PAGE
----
Sustiva is an excellent drug and definitely works but why bother with not only possible CNS side effects and the rash but also the fact that it's recommended that it be taken with no food in order to lessen side effects. I did not want to have to worry about timing it with my meals or having to think about what I was eating, since some foods (higher fat, I think) tend to affect Sustiva side effects more than other foods, it just sounded like more of a hassle than twice a day dosing. Sure, Isentress is twice a day but it can be taken with or without food and has such an excellent side effects profile, it just made more sense.

I'd like to eventually switch out the Truvada for Reyataz and have a two-drug combo which would not only be cheaper but would have less overall toxicity (Reyataz is a good PI with minimal issues attached). But it's too soon to do that switch, not enough data yet. There have been a couple of studies that found Isentress/Reyataz to work very well and it's being studied further in clinical trials.

I have gotten used to the twice a day dosing it's not that big of a deal for me and, as mentioned above, it will likely be once a day soon anyway.

One more thing about Isentress, despite the fact that it's potent and works very well and has few side effects but it does have a low barrier to resistance, meaning a person can become resistant to it fairly easily if they are not adherent or if they combine it with the wrong meds (all it takes is one mutation I think). Once undetectable the timing does not have to be exact, it can be a few hours off (as with most current HIV drugs) but it's important not to actually miss doses as this could lead to resistance.
« Last Edit: April 14, 2010, 12:40:49 AM by Inchlingblue »

Offline Inchlingblue

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  • Posts: 3,119
  • Chad Ochocinco PETA Ad
Re: Saying hello.
« Reply #14 on: April 14, 2010, 01:04:19 PM »
I am in the UK, but am a bit worried since the local guidelines still specify arv @ 350. I don't know if they will acquiesce to my request.

I guess they go by the latest European Guidelines?

LINK:

http://forums.poz.com/index.php?topic=30163.0

Offline Nestor

  • Member
  • Posts: 430
  • What we love, we shall grow to resemble.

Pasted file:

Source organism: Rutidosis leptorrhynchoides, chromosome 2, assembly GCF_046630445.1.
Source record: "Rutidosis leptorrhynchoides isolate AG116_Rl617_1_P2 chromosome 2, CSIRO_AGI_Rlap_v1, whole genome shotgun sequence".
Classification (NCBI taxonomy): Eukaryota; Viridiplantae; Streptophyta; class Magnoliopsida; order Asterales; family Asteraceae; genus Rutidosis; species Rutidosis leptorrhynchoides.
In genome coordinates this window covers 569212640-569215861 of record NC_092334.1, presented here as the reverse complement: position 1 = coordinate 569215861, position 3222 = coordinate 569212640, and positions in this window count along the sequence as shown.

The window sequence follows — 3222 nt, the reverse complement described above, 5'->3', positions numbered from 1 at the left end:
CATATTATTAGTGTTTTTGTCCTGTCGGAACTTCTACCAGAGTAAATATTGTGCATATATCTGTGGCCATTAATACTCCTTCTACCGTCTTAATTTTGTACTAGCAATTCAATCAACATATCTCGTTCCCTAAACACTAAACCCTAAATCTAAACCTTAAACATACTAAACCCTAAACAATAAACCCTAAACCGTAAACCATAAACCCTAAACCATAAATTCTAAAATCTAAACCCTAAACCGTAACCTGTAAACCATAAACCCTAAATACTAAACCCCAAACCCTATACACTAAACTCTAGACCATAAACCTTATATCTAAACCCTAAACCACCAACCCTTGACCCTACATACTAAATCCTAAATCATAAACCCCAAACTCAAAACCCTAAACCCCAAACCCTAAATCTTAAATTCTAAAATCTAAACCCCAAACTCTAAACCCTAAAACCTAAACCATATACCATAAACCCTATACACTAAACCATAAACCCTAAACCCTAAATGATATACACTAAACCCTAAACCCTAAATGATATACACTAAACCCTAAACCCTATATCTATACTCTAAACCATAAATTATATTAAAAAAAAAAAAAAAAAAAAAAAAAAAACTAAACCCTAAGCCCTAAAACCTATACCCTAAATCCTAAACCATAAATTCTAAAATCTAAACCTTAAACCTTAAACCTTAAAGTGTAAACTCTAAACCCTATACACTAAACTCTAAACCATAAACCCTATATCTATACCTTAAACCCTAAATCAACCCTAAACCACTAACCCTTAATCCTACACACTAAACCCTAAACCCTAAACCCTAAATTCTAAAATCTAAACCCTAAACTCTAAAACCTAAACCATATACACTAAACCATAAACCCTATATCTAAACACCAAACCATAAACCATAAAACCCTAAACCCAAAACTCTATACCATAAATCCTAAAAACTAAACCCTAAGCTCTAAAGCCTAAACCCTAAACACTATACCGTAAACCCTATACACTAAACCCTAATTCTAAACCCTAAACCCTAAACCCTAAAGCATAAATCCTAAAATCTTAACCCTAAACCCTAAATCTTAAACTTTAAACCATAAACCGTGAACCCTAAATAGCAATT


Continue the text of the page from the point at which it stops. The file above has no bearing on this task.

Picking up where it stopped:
Re: Saying hello.
« Reply #15 on: April 14, 2010, 06:02:45 PM »

The argument from ease of adherence is a strong one.  Back when I was taking various supplements, or when taking an aspirin for headache, it happened a number of times that I'd find myself staring at an open bottle and saying to myself "Did I just take one--or did I only just open the bottle in preparation for taking one?"--and having absolutely no idea which; lack of short-term memory strikes again.  Then all I could do was make my best guess.  That isn't fatal with an astragalus pill or an aspirin, but I sure wouldn't want to do it with HAART! 

Still, the ease of taking something once a day as opposed to twice would still come far lower in the list of considerations than several other things.  In my case, always dealing with borderline depression as it is, I really don't think atripla is what I would choose for myself when there are other options. 

Also, you and Hellraiser are right in saying that what we read here is not a representative sample of people's experiences.  Probably everyone who's having a significant problem with atripla posts here talking about the problem, whereas of the (presumably many) people who are not having problems, probably only a few post here to say "I'm doing fine!"  Yet still, the effects of, in my case, about eight months now of reading threads not only in the "Treatment and Side Effects" page but also in the "Mental Health" page has been to put a big warning sign next to atripla in my mind; we simply don't have many such threads about Isentress, which makes me incline to that side for the moment. 

You ask a powerful question:

Quote
In other words - we will have to take medication for many years - I am not sure how big of a difference 25 vs 30 years will make.

But then Inchlingblue writes:

Quote
Truvada can have long term consequences on the kidneys (because of the tenofovir component) but it seems an unavoidable med for most people at the moment, there will probably be better choices in the very near future.

So to me, yes, five fewer years of something that can have long-term consequences on the kidneys would seem like an extremely desirable thing.  Also, if it's true that better choices are going to emerge in the very near future, holding out for their appearance sounds to me like a pretty reasonable thing to do when one's numbers make that a reasonable choice.  But I am intensely aware that we are all more or less in the dark here.  Who knows which is the better choice?  We are the experiment, and no doubt the next generation (if HIV is still around then) will profit from the lessons we've learned. 

Several interesting points are made in the exchange between Ann and Inchlingblue here--at the bottom of the third page of a long and interesting discussion:

http://forums.poz.com/index.php?topic=31611.msg387935#msg387935